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Judge takes cake for DUI program graduate

Ashley Michelle Agerbeek struggled through DUI court for more than a year, so much so that Las Vegas Justice of the Peace Joe Sciscento nearly kicked her out of the moderate offenders program.

She failed drug and alcohol tests twice, spending most of the months of February and May in 2014 in the Clark County Detention Center. The program requires regular addiction classes, court appearances and random drug and alcohol tests.

“I was for termination,” Sciscento said. “I didn’t think she would make it. She was one of these people who was fighting me left and right.”

Whenever he told her she was doing well, she would mess up again.

Even her mother, Gaby Agerbeek, said she was worried. Las Vegas, with access to all vices at all hours, isn’t the easiest town to stay sober.

“You have to be really disciplined not to get caught up in gambling and drinking,” she said.

In late 2013, Ashley Agerbeek was charged with driving under the influence of alcohol, improper lane change and operating a vehicle without registration among other counts. It was her third DUI.

She knew she had a problem with booze, blacking out and making bad decisions, but she said she didn’t have control of herself.

As the 25-year-old struggled through rehabilitation, the judge threatened to send her to jail for six months. She would lose her house and car and probably the spa that she runs. She would have to start her life over.

Agerbeek sobered up during her last stint in jail, and she hasn’t had a drink since.

“I started taking things seriously,” she said. “I decided to challenge myself. I found a peace in myself. I like being sober, and I learned to love who I am sober. I don’t want to go backwards.”

Because of the DUI, she lost her license for an undetermined amount of time and spent more than $10,000 on her case. Whenever she is able to drive again, she’ll have to pay monthly fees for a Breathalyzer on her steering wheel.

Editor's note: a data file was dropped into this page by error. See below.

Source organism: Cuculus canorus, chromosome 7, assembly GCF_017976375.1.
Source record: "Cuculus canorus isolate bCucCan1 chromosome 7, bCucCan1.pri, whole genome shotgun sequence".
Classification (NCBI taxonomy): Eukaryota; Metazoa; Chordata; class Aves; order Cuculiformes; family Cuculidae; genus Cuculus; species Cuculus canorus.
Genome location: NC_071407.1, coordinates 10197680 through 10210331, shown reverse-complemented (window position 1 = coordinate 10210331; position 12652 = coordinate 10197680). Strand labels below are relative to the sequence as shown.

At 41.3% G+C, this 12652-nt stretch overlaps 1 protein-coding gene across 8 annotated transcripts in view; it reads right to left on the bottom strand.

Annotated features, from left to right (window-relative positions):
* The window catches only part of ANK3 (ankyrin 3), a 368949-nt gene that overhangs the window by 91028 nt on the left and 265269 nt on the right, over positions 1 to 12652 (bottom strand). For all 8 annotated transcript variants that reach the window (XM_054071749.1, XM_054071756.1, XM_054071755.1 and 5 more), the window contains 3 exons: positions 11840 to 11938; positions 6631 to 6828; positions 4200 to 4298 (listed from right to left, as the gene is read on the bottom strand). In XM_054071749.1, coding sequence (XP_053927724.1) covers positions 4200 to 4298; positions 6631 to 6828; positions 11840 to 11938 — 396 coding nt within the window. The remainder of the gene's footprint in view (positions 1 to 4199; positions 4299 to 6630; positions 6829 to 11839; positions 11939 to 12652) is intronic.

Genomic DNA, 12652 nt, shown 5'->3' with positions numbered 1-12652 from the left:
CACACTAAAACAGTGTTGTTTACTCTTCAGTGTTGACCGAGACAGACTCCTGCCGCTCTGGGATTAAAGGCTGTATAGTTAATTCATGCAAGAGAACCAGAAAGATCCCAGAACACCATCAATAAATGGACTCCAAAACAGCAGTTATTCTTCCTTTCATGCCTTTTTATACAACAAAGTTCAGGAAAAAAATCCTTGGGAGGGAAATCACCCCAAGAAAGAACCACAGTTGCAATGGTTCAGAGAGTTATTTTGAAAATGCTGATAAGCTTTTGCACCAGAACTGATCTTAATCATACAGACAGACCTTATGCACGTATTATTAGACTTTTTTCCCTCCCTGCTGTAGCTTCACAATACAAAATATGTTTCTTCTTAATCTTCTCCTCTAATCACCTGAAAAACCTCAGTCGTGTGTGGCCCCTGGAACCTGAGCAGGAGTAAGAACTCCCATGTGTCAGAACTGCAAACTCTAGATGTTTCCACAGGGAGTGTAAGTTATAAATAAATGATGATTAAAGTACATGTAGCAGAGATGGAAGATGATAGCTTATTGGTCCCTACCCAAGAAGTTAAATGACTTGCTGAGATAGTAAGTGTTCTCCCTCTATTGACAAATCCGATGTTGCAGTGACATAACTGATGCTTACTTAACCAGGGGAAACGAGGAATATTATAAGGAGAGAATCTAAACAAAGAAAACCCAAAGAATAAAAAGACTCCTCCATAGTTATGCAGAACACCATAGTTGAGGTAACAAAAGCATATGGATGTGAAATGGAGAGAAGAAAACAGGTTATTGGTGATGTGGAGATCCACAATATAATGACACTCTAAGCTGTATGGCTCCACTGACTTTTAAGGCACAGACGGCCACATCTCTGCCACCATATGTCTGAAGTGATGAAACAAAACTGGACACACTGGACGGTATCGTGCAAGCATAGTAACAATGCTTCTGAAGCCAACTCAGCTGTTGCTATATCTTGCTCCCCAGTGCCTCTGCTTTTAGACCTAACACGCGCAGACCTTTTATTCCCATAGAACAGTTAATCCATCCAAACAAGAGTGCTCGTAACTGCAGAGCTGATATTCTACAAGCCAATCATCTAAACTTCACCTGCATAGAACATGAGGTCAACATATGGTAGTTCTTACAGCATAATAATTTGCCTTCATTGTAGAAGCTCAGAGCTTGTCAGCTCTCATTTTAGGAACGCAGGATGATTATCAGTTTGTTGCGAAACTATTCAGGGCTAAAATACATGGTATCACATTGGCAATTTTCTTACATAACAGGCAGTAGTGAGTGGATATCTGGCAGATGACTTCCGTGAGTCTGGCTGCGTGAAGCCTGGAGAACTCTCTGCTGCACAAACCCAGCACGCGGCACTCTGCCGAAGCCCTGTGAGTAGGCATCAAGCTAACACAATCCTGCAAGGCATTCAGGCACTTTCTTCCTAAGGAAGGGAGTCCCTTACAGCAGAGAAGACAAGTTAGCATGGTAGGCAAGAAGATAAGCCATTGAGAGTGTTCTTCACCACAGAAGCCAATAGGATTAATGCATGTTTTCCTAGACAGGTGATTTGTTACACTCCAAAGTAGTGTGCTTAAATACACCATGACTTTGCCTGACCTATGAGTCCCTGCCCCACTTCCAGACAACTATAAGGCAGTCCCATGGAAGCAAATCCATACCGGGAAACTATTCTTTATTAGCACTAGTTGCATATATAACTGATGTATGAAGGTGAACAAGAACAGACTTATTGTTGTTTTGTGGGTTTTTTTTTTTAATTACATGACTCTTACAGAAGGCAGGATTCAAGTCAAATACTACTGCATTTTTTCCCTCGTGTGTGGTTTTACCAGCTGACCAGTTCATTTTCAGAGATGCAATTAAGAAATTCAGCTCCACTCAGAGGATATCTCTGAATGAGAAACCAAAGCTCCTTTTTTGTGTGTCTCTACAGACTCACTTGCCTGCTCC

She said she has mended relationships with family and changed the friends with whom she surrounds herself.

Late Friday morning, a pink, yellow and white Hello Kitty cake sat on the judge’s bench, waiting for Agerbeek’s name to be called. She was about to graduate from the yearlong intensive program. Sciscento said she has become a leader among her peers.

Nearly everyone in the packed courtroom — clerks, public defenders, prosecutors, court marshals and fellow judges — held cellphones up to snap photos and video of what was about to happen.

Two other people received certificates and cupcakes before the judge called Agerbeek.

She walked up with her mother and stepfather.

“I’m getting nervous now,” Sciscento said, standing on a drop cloth in the middle of the courtroom. “To see how much you’ve changed is amazing. I’m very proud.”

Months ago, when Agerbeek was struggling through the program, the judge promised her a special treat if she graduated. He agreed to let her throw the cake in his face.

“I will do whatever it takes to help you graduate,” Sciscento said.

Agerbeek learned Friday that the judge, whom she called one of her biggest motivators, stuck to his word.

“Thank you,” she said, reaching for the cake and nearly dropping it on the floor. “This is an honor.”

She mashed the cake in the judge’s face — twice. He extended his arms for a hug, and she ducked.

None of the cake appeared to fall on the judge’s robe, which he said wasn’t the one he normally wears.

Icing dripped from his face and hands, and Sciscento needed to wash up before addressing the rest of the people in the program.

“It’s not like this is moisturizing cream,” he said. “Court will be in recess for five minutes.”

Contact David Ferrara at dferrara@reviewjournal.com or 702-380-1039. Find him on Twitter: @randompoker.

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